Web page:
- When you create a will, you will be asked to designate an executor to execute the will: Technically, everything that you have passes to your executor, who then follows out the execution of the will by dispersing the assets, as you have dictated. If you don’t have a will or an executor, it will fall upon the courts to appoint one and then you have no control. If you don’t have a will but you do have an executor, then the executor can do whatever they want. I have seen this rip a family apart.
- You are able to designate gifts and donations through your will: As we examined in the legacy section, this will allow you to keep your legacy intact and it reduces your tax exposure.
- You can always change your will and your beneficiaries any time you want: If you don’t have a will, you have no control over anything.
Thirdly, choose a responsible, trust-worthy executor for your estate. Now is not too soon.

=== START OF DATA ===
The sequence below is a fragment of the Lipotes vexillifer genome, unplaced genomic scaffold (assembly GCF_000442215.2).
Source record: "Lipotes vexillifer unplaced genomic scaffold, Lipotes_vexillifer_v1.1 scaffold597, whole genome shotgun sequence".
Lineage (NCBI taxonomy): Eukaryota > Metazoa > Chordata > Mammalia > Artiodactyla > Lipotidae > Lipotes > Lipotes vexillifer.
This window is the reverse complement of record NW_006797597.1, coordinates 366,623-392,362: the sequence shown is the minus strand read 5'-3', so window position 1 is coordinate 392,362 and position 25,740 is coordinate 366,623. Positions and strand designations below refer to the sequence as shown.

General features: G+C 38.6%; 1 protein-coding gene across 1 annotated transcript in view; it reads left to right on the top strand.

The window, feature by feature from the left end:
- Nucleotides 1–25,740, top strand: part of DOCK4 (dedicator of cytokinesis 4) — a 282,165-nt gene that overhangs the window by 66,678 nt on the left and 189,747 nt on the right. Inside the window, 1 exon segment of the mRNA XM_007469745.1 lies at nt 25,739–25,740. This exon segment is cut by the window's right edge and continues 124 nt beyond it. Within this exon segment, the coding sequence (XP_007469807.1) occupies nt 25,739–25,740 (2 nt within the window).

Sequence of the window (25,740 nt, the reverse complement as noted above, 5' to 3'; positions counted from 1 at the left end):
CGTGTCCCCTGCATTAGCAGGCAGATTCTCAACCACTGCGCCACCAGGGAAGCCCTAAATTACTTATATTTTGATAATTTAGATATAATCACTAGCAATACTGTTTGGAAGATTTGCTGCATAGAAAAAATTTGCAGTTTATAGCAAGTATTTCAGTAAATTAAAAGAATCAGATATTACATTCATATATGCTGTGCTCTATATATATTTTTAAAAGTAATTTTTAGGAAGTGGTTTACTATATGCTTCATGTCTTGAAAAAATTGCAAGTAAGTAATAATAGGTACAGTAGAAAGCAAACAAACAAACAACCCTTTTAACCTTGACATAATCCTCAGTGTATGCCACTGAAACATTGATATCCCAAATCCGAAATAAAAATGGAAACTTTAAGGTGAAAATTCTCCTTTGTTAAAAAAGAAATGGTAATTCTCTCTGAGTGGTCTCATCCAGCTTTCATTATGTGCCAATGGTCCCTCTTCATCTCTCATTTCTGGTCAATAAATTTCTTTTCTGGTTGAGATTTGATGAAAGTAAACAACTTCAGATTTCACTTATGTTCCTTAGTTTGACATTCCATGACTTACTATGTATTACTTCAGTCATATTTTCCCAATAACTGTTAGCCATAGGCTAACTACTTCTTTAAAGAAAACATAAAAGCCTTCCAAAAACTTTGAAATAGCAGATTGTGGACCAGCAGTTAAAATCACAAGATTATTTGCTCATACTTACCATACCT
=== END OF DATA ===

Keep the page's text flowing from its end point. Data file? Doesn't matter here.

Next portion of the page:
Finally, look at having a living trust or living will.
A living will varies from place to place and can be very simple or very complete. Most often it relates to directions you would like to have followed when you are admitted to a hospital for a serious ailment. It lets people know what type of treatment you want to have happen, or not happen. This can include pain medication, resuscitation, and who you would give power of attorney to.
Your choice of power of attorney or health care agent is an important one. Will they be able to make the difficult decisions, follow through on your requests, and have the capacity to take care of all the details? Power of attorney means the person can sign contracts, make medical decisions, do transactions, and sign legal documents on your behalf. A health care agent, on the other hand, can only make decisions regarding your health. They make sure that your health care wishes are carried out when you can no longer articulate them yourself.
Your attention to all that has been written will make a difficult transition for your family easier. We all want to make the lives of our children and loved ones smoother, and by putting a little thought into our passing, this will do that for them.